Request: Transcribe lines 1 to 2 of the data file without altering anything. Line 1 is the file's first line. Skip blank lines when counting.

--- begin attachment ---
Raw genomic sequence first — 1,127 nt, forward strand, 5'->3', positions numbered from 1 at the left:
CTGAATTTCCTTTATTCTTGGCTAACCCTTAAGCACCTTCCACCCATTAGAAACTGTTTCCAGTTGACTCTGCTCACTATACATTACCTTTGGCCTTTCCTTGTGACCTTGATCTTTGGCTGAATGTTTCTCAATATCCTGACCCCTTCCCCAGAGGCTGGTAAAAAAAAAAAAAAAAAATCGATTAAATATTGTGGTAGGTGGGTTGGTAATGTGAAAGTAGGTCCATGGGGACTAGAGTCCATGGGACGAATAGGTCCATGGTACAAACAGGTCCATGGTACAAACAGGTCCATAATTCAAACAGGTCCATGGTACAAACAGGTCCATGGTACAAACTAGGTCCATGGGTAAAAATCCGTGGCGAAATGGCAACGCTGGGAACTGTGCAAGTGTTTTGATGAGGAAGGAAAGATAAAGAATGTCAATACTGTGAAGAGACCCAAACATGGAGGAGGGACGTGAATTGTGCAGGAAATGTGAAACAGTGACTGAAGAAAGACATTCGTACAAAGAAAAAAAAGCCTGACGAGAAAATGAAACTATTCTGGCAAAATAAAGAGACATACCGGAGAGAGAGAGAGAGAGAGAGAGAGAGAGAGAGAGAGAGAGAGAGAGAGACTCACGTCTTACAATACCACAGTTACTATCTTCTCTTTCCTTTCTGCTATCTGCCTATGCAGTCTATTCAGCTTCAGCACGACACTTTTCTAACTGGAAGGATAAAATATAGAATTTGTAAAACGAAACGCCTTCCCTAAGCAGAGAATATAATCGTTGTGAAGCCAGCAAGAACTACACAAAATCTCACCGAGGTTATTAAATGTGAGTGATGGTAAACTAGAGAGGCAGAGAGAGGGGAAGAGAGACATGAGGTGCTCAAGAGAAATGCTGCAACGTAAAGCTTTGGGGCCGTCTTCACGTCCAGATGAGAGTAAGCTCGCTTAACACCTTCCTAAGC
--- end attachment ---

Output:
Raw genomic sequence first — 1,127 nt, forward strand, 5'->3', positions numbered from 1 at the left:
CTGAATTTCCTTTATTCTTGGCTAACCCTTAAGCACCTTCCACCCATTAGAAACTGTTTCCAGTTGACTCTGCTCACTATACATTACCTTTGGCCTTTCCTTGTGACCTTGATCTTTGGCTGAATGTTTCTCAATATCCTGACCCCTTCCCCAGAGGCTGGTAAAAAAAAAAAAAAAAAATCGATTAAATATTGTGGTAGGTGGGTTGGTAATGTGAAAGTAGGTCCATGGGGACTAGAGTCCATGGGACGAATAGGTCCATGGTACAAACAGGTCCATGGTACAAACAGGTCCATAATTCAAACAGGTCCATGGTACAAACAGGTCCATGGTACAAACTAGGTCCATGGGTAAAAATCCGTGGCGAAATGGCAACGCTGGGAACTGTGCAAGTGTTTTGATGAGGAAGGAAAGATAAAGAATGTCAATACTGTGAAGAGACCCAAACATGGAGGAGGGACGTGAATTGTGCAGGAAATGTGAAACAGTGACTGAAGAAAGACATTCGTACAAAGAAAAAAAAGCCTGACGAGAAAATGAAACTATTCTGGCAAAATAAAGAGACATACCGGAGAGAGAGAGAGAGAGAGAGAGAGAGAGAGAGAGAGAGAGAGAGAGAGACTCACGTCTTACAATACCACAGTTACTATCTTCTCTTTCCTTTCTGCTATCTGCCTATGCAGTCTATTCAGCTTCAGCACGACACTTTTCTAACTGGAAGGATAAAATATAGAATTTGTAAAACGAAACGCCTTCCCTAAGCAGAGAATATAATCGTTGTGAAGCCAGCAAGAACTACACAAAATCTCACCGAGGTTATTAAATGTGAGTGATGGTAAACTAGAGAGGCAGAGAGAGGGGAAGAGAGACATGAGGTGCTCAAGAGAAATGCTGCAACGTAAAGCTTTGGGGCCGTCTTCACGTCCAGATGAGAGTAAGCTCGCTTAACACCTTCCTAAGC